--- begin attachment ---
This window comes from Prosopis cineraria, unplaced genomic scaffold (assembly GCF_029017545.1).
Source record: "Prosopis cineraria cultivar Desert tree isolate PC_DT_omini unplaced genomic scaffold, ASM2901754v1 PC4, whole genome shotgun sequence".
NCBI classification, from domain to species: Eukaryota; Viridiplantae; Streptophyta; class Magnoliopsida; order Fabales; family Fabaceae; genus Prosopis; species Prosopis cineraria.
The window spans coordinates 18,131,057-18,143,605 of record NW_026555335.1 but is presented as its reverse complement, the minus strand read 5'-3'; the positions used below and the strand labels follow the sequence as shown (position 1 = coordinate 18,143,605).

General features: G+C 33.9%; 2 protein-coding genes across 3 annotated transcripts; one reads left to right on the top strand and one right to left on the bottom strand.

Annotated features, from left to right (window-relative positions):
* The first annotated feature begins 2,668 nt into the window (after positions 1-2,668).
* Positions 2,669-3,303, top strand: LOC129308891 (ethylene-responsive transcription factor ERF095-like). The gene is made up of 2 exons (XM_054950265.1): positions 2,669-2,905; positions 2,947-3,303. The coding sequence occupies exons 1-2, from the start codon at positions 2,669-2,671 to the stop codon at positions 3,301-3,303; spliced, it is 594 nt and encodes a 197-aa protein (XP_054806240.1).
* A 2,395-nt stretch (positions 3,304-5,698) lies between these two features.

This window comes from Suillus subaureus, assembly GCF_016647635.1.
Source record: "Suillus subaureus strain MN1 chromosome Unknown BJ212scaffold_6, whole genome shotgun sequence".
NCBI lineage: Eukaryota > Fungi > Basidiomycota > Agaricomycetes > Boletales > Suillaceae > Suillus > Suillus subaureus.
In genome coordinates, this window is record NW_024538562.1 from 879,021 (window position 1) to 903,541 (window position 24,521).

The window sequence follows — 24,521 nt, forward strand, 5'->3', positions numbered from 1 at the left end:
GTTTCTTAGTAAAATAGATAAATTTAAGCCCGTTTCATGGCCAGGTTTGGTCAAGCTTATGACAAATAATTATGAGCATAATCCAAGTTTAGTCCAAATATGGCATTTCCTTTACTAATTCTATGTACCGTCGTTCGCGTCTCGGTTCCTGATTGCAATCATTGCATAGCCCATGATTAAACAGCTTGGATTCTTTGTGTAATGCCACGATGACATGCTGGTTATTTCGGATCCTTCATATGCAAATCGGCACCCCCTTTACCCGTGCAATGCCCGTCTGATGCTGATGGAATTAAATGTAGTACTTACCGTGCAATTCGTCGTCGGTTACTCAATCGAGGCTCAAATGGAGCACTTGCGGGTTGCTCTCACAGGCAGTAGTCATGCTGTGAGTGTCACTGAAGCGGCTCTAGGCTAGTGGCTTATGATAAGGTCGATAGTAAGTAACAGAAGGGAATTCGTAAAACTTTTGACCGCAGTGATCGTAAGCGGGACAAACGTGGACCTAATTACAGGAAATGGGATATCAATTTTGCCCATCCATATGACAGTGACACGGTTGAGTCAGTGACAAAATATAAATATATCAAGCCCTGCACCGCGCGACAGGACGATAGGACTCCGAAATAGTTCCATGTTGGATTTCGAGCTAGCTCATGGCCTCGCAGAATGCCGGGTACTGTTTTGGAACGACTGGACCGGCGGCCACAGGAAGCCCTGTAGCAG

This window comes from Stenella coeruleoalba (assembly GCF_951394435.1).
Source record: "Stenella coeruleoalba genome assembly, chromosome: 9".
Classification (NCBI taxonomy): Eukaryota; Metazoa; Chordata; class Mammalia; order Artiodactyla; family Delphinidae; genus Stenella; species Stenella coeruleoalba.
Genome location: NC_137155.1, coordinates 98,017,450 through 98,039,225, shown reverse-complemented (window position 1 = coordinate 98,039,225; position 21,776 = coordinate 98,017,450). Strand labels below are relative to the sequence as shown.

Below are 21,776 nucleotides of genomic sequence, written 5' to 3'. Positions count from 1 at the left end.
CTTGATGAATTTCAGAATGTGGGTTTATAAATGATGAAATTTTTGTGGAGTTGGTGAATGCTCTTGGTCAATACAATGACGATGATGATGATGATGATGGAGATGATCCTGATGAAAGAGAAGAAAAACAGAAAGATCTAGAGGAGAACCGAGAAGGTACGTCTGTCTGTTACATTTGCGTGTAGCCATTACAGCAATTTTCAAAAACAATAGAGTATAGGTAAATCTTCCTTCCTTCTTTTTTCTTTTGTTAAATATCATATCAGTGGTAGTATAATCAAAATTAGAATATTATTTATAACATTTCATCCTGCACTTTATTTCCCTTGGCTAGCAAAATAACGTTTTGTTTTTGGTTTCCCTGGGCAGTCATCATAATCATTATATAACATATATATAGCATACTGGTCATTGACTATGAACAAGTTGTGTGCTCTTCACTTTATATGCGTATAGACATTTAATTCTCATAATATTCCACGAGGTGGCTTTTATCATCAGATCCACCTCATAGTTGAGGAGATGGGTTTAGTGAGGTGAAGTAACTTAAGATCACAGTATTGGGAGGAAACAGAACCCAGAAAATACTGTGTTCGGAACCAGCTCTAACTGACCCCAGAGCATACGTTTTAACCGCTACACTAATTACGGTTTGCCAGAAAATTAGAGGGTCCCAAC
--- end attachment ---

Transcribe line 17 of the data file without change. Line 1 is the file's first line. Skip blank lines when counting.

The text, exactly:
Source record: "Stenella coeruleoalba genome assembly, chromosome: 9".